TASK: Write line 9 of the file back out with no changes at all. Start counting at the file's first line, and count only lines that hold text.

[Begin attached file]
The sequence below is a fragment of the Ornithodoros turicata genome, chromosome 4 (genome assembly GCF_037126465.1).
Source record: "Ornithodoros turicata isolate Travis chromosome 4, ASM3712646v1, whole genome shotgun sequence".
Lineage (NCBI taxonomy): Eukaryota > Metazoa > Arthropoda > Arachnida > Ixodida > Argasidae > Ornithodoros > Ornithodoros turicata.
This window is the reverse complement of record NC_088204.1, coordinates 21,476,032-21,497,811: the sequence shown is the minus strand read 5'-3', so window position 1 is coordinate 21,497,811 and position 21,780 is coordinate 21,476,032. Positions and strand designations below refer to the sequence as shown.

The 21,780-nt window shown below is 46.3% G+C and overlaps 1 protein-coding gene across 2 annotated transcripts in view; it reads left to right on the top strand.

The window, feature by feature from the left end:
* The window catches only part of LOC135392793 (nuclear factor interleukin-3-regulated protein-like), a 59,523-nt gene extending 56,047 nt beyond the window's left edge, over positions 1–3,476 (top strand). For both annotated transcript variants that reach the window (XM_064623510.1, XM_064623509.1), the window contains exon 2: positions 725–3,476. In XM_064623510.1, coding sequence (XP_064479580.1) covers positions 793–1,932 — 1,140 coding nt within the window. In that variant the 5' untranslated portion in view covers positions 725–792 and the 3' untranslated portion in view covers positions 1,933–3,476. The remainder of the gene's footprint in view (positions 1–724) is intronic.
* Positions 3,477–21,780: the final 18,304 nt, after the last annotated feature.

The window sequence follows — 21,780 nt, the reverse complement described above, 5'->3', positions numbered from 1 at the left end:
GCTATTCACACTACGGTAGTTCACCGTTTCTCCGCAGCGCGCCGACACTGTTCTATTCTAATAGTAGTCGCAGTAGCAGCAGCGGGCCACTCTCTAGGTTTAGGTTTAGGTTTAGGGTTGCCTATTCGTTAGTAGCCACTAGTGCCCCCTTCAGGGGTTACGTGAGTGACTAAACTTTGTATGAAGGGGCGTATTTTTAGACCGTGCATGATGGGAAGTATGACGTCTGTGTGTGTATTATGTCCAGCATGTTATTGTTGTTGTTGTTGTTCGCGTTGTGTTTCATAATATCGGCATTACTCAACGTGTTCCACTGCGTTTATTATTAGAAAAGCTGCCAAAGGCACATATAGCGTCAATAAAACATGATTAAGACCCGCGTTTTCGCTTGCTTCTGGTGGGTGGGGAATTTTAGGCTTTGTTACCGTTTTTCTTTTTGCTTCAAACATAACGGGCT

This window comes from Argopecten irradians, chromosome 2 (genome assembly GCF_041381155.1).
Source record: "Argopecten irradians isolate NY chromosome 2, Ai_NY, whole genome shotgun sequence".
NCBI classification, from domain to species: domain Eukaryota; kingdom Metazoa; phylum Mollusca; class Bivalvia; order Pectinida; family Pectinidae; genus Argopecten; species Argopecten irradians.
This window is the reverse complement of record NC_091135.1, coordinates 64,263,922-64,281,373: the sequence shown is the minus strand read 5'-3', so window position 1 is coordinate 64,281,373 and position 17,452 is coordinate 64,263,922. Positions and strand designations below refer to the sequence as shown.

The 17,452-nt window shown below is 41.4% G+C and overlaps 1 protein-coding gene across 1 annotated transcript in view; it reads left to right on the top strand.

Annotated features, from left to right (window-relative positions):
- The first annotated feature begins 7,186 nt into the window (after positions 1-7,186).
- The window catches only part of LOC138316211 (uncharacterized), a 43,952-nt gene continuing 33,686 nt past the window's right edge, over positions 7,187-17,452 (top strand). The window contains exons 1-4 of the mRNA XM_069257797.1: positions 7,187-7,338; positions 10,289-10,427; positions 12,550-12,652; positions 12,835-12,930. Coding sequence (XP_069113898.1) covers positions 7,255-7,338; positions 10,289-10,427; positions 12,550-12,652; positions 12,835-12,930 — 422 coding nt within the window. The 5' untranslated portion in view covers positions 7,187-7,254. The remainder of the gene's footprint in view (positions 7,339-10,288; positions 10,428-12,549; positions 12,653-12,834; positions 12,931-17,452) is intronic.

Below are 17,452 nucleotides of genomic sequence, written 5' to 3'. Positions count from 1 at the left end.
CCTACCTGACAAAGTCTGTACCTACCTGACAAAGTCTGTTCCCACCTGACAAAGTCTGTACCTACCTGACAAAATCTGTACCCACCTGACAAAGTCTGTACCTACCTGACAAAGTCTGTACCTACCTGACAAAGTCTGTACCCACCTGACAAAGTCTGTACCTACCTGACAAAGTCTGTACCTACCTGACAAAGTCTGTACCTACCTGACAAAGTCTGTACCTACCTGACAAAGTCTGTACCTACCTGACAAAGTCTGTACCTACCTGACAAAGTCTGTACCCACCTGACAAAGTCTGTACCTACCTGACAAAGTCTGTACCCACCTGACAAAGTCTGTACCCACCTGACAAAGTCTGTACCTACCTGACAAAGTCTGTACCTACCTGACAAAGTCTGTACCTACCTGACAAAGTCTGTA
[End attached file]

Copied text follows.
The window sequence follows — 21,780 nt, the reverse complement described above, 5'->3', positions numbered from 1 at the left end: